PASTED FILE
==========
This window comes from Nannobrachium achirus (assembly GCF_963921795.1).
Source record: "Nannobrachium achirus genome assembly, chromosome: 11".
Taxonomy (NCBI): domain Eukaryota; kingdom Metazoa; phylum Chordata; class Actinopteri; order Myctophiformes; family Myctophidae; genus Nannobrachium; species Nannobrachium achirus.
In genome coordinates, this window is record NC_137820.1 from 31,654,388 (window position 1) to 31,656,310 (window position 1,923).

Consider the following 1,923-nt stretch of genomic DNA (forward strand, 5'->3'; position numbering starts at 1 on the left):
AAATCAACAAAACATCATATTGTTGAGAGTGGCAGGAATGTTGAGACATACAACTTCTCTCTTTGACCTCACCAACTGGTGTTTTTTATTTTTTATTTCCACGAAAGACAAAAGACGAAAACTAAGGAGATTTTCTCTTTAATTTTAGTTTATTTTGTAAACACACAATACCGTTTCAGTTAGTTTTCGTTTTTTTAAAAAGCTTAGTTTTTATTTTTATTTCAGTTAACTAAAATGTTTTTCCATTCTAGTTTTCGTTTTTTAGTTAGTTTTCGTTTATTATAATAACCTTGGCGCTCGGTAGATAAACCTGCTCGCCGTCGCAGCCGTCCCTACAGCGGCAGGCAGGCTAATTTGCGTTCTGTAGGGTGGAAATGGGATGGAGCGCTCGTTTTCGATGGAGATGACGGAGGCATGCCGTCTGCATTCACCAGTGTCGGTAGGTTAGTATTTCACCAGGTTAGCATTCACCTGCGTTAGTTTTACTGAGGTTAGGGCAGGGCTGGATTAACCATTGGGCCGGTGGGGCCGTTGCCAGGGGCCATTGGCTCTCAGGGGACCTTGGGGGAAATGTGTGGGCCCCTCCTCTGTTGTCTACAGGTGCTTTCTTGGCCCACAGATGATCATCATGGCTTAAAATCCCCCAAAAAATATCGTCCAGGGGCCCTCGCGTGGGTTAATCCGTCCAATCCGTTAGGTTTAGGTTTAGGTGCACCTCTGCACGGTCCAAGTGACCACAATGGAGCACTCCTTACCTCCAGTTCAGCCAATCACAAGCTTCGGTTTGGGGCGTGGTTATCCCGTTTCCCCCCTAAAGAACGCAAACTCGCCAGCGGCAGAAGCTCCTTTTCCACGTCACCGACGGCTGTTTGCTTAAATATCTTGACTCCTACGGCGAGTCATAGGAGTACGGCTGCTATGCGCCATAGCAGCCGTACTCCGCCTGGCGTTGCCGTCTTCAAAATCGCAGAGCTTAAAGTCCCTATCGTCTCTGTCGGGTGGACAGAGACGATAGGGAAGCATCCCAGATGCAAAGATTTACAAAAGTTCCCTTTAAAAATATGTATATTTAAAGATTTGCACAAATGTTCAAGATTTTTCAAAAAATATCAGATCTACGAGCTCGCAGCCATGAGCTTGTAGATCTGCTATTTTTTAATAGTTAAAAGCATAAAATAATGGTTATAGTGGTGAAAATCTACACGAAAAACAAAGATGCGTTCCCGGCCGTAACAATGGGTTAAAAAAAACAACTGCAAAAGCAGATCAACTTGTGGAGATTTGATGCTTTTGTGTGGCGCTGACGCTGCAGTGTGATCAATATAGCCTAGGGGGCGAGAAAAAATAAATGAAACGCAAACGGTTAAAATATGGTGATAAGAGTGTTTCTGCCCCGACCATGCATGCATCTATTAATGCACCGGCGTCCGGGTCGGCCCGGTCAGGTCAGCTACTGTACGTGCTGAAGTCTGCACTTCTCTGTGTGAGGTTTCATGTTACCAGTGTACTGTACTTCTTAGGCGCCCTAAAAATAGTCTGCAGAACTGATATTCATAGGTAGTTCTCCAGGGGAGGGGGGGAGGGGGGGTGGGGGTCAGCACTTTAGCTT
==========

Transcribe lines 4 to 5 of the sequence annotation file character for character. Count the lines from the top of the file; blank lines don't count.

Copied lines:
In genome coordinates, this window is record NC_137820.1 from 31,654,388 (window position 1) to 31,656,310 (window position 1,923).

Consider the following 1,923-nt stretch of genomic DNA (forward strand, 5'->3'; position numbering starts at 1 on the left):